Some market participants have expressed concern that any increase in crude supply as may be forthcoming from Saudi Arabia and other producers this summer may be partly, or even fully, absorbed by seasonal increases in their own domestic demand, compounding the impact of robust trend consumption growth in those economies. Those concerns are understandable, given the magnitude of estimated summer demand swings in the Middle East, especially in recent years. However, there is no clear evidence that past summer spikes in Middle East demand, have come at the expense of exports. The view that seasonal swings in domestic demand can only be satisfied at the cost of reduced exports ignores inventory changes, an assumption that seems simplistic.
According to the International Energy Agency (IEA), Middle Eastern oil demand grew by 2.5 million barrels per day (bbl/d) from 2001 to 2010, roughly the same as all emerging Asian countries except China. In percentage terms, Middle East oil demand expanded by nearly 50% over that decade, second only to China's 94% growth, and accounted for one fourth of world demand growth. Two countries dominate the region by the size of their domestic oil market: Saudi Arabia, which accounted for roughly 34% of regional demand in 2010, and Iran, 27% (the former's share is likely rising and the latter's declining).
A convergence of factors accounts for the strength of Middle Eastern demand growth. First, rising oil prices have brought the region's main oil producers an export windfall in the last decade, propelling strong economic growth. The region's population is also the world's youngest, with explosive growth rates. In the last few years, fast rising incomes and housing demand have fueled a spectacular construction boom in parts of the region. Last but not least, subsidization keeps energy cheap for consumers, fostering a perception of cheap oil as an entitlement. Only Iran recently won kudos from the International Monetary Fund for de-subsidizing oil prices, a praise admittedly based on unaudited official data. Current unrest in parts of the Middle East and North Africa is more likely to postpone other attempts at de-subsidization, as subsidy cuts can be a source of contention and protests in countries that attempt them.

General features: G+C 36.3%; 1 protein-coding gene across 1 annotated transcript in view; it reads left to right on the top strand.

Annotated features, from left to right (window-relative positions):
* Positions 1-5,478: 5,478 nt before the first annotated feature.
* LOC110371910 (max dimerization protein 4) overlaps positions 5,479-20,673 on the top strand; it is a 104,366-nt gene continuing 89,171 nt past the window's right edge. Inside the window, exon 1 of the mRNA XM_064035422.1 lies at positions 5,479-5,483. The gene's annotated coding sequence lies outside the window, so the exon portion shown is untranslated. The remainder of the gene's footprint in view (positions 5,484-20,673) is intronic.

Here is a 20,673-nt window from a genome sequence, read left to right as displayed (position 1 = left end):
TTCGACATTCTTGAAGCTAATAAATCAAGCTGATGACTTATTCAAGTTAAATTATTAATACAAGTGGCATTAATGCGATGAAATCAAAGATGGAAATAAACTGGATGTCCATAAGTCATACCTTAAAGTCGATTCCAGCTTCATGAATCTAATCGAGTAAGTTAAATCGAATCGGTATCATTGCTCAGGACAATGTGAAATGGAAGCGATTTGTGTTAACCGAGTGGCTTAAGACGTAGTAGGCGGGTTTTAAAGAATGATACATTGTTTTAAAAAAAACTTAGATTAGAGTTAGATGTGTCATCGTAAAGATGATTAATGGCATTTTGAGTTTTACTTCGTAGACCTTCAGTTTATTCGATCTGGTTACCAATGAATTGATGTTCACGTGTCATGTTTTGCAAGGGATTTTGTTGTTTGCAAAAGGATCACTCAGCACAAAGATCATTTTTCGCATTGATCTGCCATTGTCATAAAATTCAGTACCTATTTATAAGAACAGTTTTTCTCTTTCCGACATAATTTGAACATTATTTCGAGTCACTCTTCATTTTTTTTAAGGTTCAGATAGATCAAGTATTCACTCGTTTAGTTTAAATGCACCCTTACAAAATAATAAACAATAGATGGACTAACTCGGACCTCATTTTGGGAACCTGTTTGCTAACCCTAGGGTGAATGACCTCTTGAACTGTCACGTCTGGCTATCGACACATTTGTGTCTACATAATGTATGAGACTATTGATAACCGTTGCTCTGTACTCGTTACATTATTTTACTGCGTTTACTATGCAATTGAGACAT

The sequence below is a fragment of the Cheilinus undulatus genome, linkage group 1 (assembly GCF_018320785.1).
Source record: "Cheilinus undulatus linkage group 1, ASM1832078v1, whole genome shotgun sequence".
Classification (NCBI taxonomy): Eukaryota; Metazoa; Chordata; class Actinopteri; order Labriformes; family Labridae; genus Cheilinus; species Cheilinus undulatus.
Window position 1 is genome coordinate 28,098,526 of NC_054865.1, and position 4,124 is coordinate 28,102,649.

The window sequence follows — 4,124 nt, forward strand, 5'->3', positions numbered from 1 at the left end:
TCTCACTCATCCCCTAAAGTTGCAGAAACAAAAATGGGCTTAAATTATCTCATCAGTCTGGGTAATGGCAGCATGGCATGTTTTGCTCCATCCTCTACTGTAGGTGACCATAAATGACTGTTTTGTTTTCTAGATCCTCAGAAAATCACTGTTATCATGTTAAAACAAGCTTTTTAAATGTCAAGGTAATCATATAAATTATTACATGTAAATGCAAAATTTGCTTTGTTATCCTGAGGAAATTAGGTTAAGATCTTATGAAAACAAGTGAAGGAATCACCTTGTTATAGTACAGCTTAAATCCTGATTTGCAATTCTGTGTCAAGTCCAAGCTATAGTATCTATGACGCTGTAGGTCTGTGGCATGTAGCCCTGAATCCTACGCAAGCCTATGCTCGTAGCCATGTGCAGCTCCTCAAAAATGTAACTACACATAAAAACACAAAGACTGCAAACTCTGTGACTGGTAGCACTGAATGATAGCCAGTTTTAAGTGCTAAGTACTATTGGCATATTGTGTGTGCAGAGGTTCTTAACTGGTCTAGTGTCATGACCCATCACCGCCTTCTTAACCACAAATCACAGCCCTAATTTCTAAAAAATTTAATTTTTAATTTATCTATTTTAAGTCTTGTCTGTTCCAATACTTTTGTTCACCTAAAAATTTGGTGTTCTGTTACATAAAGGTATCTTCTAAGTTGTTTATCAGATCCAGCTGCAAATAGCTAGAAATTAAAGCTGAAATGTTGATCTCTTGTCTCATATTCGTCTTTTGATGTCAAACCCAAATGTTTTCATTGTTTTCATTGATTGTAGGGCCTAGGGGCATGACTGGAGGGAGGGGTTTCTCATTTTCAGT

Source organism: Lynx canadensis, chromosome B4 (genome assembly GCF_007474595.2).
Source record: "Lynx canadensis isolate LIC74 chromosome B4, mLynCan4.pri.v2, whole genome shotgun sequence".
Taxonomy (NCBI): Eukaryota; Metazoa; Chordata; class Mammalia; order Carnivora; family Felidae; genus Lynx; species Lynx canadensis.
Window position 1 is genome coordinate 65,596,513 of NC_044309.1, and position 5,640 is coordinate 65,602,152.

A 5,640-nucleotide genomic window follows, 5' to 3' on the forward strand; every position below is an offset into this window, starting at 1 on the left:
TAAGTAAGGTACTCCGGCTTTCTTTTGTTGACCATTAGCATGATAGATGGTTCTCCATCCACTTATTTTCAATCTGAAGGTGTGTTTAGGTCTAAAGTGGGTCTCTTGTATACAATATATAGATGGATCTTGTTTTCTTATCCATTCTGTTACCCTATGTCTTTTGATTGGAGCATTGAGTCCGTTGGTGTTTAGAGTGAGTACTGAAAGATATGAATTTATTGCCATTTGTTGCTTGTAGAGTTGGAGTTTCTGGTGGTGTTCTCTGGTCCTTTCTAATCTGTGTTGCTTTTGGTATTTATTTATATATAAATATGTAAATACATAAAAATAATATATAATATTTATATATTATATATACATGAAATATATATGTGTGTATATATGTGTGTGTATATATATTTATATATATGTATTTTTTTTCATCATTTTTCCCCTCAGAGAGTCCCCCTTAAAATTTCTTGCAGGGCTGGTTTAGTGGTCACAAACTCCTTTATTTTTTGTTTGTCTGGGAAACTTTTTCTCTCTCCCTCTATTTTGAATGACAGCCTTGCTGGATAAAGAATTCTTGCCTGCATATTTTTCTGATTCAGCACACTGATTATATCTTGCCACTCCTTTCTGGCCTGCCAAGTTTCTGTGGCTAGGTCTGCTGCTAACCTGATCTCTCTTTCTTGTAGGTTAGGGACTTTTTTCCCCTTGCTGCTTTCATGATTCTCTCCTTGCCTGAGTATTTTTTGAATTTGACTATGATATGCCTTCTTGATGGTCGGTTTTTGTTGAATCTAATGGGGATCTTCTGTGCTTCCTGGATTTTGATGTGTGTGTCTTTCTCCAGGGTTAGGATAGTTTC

As Middle Eastern oil demand has grown, its seasonal cycles have become clearer. Nowhere has this been more apparent than in Saudi Arabia. Monthly consumption data published under the Joint Organisations Data Initiative (JODI) shows Saudi oil demand has a winter trough, usually in January or February, and a summer peak, typically in late summer. As Saudi demand has grown in recent years, so has the magnitude of that seasonal swing. In 2005, the gap between a low consumption point of 1.1 million bbl/d and a high of 1.5 million bbl/d was 370,000 bbl/d. By 2009, that seasonal gap had more than doubled, from 1.5 million bbl/d to 2.4 million bbl/d. In 2010, at 815,000 bbl/d, the gap remained wide by historical standards, even as yearly consumption continued on a steep growth path. Elsewhere in the region, Kuwait also exhibits strong demand seasonality, though official data suggest the country's overall demand growth is slower and seasonal patterns are steadier.